The new rubber-like material can absorb and release large amounts of energy by using a phase shift. (Image Credit: University of Massachusetts Amherst)
Researchers from the University of Massachusetts Amherst unveiled a new, programmable rubber-like solid substance capable of absorbing and releasing large amounts of energy. This material has promising applications, where robots can store more power without relying on extra energy, and protective gear releases energy quicker than before. This could also be used for high-force impacts or lightning-quick responses.
"Imagine a rubber band," says Alfred Crosby, professor of polymer science and engineering at UMass Amherst and the paper's senior author. "You pull it back, and when you let it go, it flies across the room. Now imagine a super rubber band. When you stretch it past a certain point, you activate extra energy stored in the material. When you let this rubber band go, it flies for a mile."
The rubber band is composed of a new metamaterial, which features an elastic, rubber-like substance with tiny magnets placed inside. It leverages a phase shift physical property to boost the energy quantity the material releases or absorbs. Phase shifts occur as material changes from one state to another. For example, you can see liquid cement hardening to form a sidewalk or water turning into steam. Energy gets released or absorbed while a material undergoes this phase shift process. This can also be used as a power source, but collecting sufficient energy has proven challenging.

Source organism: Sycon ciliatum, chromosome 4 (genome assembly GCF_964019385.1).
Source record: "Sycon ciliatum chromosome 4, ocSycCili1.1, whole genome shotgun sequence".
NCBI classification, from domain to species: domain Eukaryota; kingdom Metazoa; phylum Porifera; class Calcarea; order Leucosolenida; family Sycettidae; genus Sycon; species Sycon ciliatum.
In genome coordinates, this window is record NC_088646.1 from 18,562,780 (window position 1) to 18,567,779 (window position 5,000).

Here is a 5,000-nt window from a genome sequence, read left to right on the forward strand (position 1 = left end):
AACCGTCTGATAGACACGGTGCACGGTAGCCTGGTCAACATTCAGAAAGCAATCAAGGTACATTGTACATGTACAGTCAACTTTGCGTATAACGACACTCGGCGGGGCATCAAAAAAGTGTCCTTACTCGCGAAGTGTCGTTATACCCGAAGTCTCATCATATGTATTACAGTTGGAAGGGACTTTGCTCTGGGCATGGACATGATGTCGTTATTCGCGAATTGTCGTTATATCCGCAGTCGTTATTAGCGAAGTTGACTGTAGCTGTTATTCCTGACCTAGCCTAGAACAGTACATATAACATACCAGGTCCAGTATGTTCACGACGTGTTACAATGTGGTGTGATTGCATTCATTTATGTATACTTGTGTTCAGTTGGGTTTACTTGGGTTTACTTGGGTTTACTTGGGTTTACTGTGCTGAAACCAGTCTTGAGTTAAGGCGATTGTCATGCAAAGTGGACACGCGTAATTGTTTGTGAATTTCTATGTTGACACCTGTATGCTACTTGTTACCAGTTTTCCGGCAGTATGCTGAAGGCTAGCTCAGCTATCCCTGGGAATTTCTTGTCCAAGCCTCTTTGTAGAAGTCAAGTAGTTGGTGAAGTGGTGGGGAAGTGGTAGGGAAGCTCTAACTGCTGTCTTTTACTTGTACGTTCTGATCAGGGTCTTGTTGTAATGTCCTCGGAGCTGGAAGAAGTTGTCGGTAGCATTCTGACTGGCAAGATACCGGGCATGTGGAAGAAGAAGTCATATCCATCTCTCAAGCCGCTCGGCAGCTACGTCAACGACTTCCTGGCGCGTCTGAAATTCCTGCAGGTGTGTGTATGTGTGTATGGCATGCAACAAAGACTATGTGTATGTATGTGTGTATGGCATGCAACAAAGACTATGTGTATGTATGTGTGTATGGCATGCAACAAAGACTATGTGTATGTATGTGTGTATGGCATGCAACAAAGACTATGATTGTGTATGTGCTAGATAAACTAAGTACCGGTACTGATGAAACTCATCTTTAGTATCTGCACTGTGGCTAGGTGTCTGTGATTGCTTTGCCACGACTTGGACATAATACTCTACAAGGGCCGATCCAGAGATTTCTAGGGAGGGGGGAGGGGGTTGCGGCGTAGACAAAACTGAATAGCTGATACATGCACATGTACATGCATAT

"To amplify energy release or absorption, you have to engineer a new structure at the molecular or even atomic level," says Crosby. However, achieving this in a predictable approach is difficult, but with metamaterials, Crosby said, "we have overcome these challenges, and have not only made new materials but also developed the design algorithms that allow these materials to be programmed with specific responses, making them predictable."
The inspiration for this development came from Venus flytraps snapping shut and other trap-jaw plants. "We've taken this to the next level," says Xudong Liang, the paper's lead author, currently a professor at Harbin Institute of Technology, Shenzhen (HITSZ) in China who completed this research while a postdoc at UMass Amherst. "By embedding tiny magnets into the elastic material, we can control the phase transitions of this metamaterial. And because the phase shift is predictable and repeatable, we can engineer the metamaterial to do exactly what we want it to do: either absorbing the energy from a large impact or releasing great quantities of energy for explosive movement."
Energy storage from clean sources still remains an issue. Perhaps this will end up changing all that. Time will tell.
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